1. News

Elephant sculptures will be on parade for RNC

Published Jun. 15, 2012

CLEARWATER — Iguanas, raccoons and snakes scuttle and slither along the jungle-like grounds at Silas Beach's place on Stevenson Creek. Then there's the elephant in the room — the one getting its hide painted a fiery orange and yellow.

"I'm not sure if I should put the sun in his eye or keep it down here," pondered the 59-year-old artist, pointing to a front leg on the 4-by-4-foot fiberglass elephant.

The pint-sized pachyderm is among the first to join Herd About Tampa Bay, a menagerie of political party animals — all elephants — that will give a thumbs up, or shall we say a "trunks up," to the estimated 50,000 people expected to visit during the Republican National Convention in August.

The Herds project is a collaboration between two nonprofits — the Tampa Bay Host Committee and the Outdoor Arts Foundation. They're recruiting patrons to sponsor the elephants, which will be embellished by bay area artists in a variety of ways to delight the delegates.

"The goal is to exhibit the talents of local artists and the businesses that support them," said Jay Goulde, the foundation's executive director.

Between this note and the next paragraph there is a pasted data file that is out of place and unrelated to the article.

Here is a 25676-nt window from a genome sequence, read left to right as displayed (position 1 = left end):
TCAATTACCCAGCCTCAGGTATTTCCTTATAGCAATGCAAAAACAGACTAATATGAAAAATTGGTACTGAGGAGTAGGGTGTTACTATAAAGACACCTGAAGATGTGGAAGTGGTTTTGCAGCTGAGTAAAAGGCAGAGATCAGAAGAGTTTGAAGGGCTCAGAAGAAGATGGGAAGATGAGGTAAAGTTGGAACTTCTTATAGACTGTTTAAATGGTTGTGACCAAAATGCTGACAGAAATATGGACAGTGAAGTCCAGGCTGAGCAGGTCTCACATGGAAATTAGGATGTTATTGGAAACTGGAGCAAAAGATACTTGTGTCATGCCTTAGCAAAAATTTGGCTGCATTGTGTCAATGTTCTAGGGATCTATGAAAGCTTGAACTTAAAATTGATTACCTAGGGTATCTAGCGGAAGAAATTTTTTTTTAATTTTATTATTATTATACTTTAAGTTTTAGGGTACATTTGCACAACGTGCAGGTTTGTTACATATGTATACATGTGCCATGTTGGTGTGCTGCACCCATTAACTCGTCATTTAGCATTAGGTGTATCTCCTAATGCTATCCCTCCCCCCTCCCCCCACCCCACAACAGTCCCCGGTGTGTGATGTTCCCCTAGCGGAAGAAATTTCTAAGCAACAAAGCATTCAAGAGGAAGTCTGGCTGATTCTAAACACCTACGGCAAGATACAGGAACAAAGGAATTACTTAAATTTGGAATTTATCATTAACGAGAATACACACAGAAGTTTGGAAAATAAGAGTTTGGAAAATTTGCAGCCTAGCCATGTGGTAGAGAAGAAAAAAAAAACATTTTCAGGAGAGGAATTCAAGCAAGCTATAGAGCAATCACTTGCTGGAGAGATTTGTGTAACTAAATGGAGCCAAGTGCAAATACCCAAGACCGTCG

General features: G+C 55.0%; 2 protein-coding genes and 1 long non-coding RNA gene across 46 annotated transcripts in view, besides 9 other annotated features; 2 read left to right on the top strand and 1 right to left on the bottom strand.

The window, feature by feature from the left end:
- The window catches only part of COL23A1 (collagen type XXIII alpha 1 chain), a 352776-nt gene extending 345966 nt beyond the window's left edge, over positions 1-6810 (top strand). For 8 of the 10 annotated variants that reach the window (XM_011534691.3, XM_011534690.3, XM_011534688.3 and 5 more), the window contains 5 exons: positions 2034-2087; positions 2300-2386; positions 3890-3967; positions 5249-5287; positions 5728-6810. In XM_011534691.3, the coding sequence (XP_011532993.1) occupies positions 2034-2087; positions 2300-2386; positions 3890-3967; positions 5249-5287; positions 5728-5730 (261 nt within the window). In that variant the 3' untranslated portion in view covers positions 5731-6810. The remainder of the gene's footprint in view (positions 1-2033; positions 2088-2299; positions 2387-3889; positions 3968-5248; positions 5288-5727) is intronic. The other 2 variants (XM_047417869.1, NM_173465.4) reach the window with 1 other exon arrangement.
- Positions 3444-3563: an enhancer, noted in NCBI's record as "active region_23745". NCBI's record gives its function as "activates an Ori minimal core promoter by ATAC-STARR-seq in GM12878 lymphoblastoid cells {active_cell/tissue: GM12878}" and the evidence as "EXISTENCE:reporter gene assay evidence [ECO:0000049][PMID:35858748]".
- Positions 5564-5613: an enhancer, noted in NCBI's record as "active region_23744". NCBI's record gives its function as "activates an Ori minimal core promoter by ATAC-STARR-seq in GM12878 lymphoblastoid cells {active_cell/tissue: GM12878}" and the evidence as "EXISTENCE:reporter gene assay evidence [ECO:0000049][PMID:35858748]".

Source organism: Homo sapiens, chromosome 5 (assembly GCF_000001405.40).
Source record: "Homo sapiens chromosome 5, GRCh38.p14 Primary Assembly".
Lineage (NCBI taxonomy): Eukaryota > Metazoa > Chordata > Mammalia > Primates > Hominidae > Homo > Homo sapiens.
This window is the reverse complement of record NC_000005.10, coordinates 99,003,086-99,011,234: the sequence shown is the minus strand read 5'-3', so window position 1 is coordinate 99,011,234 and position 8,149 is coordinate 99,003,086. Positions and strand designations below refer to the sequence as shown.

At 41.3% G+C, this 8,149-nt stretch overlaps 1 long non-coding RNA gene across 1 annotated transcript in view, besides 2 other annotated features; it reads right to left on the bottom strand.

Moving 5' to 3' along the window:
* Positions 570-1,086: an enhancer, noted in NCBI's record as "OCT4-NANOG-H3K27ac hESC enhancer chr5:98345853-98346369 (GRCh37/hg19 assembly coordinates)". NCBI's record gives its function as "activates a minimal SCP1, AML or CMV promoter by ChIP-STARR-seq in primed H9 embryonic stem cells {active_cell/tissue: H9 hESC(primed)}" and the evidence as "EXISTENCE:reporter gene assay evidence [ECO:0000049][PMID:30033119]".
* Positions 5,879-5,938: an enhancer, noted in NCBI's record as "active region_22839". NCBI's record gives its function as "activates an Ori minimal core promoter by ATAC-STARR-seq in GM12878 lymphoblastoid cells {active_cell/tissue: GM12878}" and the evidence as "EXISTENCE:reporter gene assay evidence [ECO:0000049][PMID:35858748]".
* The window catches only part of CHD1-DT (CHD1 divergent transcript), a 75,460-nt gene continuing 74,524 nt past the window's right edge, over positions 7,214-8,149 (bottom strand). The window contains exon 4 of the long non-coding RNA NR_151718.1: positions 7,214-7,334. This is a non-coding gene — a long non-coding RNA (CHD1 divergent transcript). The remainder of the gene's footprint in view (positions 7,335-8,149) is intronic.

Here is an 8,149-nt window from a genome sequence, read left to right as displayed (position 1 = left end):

He expects that by August they'll have dozens, perhaps even a hundred or more, of the elephants on display in places like Tampa International Airport, throughout downtown Tampa and at other locations around Tampa Bay.

The foundation has created similar fiberglass projects in the past, such as the Tampa Bay Tour of Turtles and Manatee Menagerie. More recently, the foundation commissioned artists to decorate whimsical sculptures at Westfield Countryside Mall.

Patrons may purchase a fiberglass elephant for $2,000, which includes the artist's fee and production and installation costs. If a patron provides an artist, $500 is deducted from the price.

"One of the best aspects is that all patrons get to keep the elephants after the convention or donate them to a charity," said Goulde. Concepts must be approved by the nonprofits, and while creativity is encouraged, no political or social statements will be allowed.

The Plaza Beach Hotel Beachfront Resort on St. Pete Beach is sponsoring the elephant Silas is working on.

"The concept of outdoor art is great," said Robert Czyszczon, the hotel's general manager. "I see it all over the world when I travel, and we need more of it in Pinellas County."

Czyszczon said the plan is to entice convention attendees to come over to the beach. And Silas "Beach," a self-taught professional artist whose real name is Silas Clifton Gatewood III, was selected to create the symbolic invitation.

Those who have patronized Frenchy's Clearwater Beach Restaurants, gazed at the Mona "Lisard" mural that adorns the Franklin Exchange building in Tampa, or passed one of the fish mile markers that appear on Gulf Boulevard along the Pinellas coast, have seen Beach's work.

And soon, he'll finish painting a gulf sunset on an elephant in hues that resemble a marmalade sandwich.

"I love the colors," said Beach. "They are just delicious."

Correspondent Terri Bryce Reeves can be reached at


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